Montclair State’s Class of 2021 Prepares for Commencement

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Published May 11, 2021
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The Montclarion
The 2019 Commencement Ceremony. Ben Caplan | The Montclarion

Montclair State University’s class of 2021 is only one month away from graduation and many are looking forward to walking across the stage. The commencement ceremonies will take place on Montclair State’s Sprague Field starting Monday, June 7 through Sunday, June 13, 2021.

In order to attend, students are required to register in advance for their assigned date based on their major. This will give the university enough time to safely follow the preparation guidelines for the ceremonies. Registration can be accessed through an email link that closes on Sunday, May 16.

All guests and graduates are suggested to follow safety guidelines during the ceremony. These include wearing face coverings throughout the entire event, staying six feet apart, following arrows and sitting in marked designated areas. Those not feeling well will not be permitted to enter.

On April 26, Gov. Murphy announced the increased gathering limits for both outdoor and indoor events. Each graduate is only allowed two tickets to ensure everyone’s safety but a livestream video of the event will be available for those who cannot attend the outdoor ceremonies. The university’s plan is to keep each ceremony length under one hour.

President Susan Cole Addressing the Class of 2019. Ben Caplan | The Montclarion

President Susan Cole addressing the Class of 2019.
Ben Caplan | The Montclarion

While last year’s ceremonies also had a guest limit of two, graduates this year are quite disappointed.

Caitlin Stout, a senior justice studies major, is attending the commencement ceremony on June 9 and was hoping to be allowed more tickets.

“I am glad the school is taking safety precautions and everyone has to wear masks, but it is disappointing that we are able to bring two people,” Stout said. “I have a big family so it is difficult to choose between everyone. I am just excited that we are able to have graduation in person though.”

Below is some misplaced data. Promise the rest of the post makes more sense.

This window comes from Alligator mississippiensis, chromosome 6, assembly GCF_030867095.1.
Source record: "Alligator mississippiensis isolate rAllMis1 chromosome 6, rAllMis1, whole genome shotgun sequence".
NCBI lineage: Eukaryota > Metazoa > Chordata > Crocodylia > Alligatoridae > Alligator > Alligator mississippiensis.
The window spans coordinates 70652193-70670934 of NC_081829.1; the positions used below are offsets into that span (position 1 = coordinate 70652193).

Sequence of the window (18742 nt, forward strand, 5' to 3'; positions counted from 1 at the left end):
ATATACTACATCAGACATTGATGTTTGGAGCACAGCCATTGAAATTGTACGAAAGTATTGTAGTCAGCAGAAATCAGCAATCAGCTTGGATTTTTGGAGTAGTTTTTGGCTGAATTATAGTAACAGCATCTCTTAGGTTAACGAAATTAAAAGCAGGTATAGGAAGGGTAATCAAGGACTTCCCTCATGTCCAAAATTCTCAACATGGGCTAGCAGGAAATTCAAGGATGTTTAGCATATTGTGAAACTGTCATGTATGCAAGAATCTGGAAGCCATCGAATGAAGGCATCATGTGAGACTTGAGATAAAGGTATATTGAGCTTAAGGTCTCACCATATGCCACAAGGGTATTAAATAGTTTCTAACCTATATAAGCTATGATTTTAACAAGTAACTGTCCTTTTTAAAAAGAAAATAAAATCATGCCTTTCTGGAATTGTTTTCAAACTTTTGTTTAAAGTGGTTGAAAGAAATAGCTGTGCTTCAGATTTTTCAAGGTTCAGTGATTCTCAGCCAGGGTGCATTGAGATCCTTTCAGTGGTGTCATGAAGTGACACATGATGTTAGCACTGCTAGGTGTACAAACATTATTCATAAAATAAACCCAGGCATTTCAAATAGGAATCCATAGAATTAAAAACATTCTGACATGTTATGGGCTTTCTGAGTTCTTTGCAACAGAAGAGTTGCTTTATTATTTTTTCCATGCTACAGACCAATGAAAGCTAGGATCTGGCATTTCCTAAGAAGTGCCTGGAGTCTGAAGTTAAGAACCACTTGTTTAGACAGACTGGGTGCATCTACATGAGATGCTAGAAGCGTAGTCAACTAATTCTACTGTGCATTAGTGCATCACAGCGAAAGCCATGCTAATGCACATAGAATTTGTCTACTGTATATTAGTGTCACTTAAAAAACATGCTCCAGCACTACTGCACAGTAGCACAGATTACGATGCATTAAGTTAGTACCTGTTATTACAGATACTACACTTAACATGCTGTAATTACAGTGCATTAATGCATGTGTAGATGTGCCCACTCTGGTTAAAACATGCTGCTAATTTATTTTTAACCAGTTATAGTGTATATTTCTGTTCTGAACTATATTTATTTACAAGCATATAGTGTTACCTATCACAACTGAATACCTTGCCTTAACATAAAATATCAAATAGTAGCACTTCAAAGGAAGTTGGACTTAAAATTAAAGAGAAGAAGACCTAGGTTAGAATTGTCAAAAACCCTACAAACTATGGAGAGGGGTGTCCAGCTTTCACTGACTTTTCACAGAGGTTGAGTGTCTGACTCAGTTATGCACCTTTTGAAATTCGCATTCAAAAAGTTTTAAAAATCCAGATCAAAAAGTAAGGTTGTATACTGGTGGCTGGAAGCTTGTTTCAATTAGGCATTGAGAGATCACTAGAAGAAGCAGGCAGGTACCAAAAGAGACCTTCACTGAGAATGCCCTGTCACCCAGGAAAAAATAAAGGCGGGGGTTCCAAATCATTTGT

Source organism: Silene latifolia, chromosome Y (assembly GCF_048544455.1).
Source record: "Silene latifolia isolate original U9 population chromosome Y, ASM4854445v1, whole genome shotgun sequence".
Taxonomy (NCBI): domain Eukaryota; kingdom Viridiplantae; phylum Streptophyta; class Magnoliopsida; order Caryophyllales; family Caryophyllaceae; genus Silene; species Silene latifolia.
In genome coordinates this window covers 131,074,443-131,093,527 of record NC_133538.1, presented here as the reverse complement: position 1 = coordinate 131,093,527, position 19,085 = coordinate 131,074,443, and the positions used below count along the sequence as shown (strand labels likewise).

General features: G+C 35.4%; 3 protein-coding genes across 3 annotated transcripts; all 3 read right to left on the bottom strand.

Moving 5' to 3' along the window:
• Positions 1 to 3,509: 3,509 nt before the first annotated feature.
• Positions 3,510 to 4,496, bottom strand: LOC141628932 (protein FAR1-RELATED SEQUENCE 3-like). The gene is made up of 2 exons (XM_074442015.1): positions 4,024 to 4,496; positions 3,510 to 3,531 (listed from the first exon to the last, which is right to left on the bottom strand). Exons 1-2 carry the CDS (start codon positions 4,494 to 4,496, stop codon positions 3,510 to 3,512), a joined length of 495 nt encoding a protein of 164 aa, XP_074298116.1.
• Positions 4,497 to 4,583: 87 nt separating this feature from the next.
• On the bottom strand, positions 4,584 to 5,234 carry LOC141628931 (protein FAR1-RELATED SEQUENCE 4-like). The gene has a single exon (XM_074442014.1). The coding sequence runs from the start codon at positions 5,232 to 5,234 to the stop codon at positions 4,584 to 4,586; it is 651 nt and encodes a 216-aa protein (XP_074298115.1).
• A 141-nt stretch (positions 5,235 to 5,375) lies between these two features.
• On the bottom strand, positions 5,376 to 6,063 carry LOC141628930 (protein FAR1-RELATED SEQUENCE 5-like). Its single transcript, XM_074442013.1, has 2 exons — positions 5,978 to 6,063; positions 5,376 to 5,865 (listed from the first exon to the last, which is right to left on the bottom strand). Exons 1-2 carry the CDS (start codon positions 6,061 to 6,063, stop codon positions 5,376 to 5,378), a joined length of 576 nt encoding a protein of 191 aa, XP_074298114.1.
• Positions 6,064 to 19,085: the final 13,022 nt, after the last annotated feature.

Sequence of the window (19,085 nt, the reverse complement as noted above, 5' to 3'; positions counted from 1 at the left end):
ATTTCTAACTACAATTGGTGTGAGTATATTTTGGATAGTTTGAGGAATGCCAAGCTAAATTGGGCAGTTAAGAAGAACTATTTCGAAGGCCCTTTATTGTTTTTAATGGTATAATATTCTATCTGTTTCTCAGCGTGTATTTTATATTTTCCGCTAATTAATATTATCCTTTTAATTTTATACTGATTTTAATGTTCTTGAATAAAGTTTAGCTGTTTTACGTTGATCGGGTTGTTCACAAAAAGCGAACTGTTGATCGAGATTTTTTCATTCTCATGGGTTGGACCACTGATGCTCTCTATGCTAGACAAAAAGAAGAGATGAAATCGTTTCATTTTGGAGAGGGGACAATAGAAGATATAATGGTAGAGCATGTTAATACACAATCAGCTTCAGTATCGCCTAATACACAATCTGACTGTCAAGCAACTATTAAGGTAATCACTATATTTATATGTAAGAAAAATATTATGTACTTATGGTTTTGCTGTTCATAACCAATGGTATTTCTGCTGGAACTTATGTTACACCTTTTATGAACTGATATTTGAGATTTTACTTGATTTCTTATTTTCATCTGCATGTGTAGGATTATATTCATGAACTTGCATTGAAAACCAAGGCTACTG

Sara Lefkowitz, a senior family science and human development major, is attending the commencement ceremony on June 8 and believes the graduates should have been allowed three or four tickets.

“I am okay with having this type of commencement [and] I understand the precautions completely but I wish we were able to have more guests,” Lefkowitz said. “I think three or four tickets would have been a little better.”

The university is aware of the students’ disappointment regarding the guest policy but stressed the importance of everyone’s safety in an email.

“We know that some of you are disappointed because you want to have more guests and we are sorry we cannot offer more tickets. However, we are still in the pandemic and your safety remains our priority and we must adhere to state protocols,” the university stated in the email.

Family and friends of the Class of 2019 celebrating in the stands. Ben Caplan | The Montclarion

Family and friends of the Class of 2019 celebrating in the stands.
Ben Caplan | The Montclarion

While the seniors are moving on from their time as undergraduate students, some students like Parker Santos are going the extra mile to achieve their master’s degree at Montclair State.

Santos is a senior family science and human development major and will continue her studies in a five-year program at Montclair State. She’s attending the June 8 ceremony and is looking forward to in-person graduation.

“I’m very excited because I really wanted to have an in-person graduation,” Santos said. “While I wish more people could attend, I understand the circumstances that we are in. I’d much rather have a guest limit and have in-person graduation than completely online graduation.”

With President Cole retiring in a few months, this will be her last time attending commencement ceremonies.

“I always love the graduation and the big commencement,” Cole said. “It’s the highlight of my year to see the students walk across the stage and to see how happy they are with their achievements and how proud their families are of them. Of course I will miss it when I’m gone but I had it for 23 years and now it’s somebody else’s turn to get a chance to do that.”

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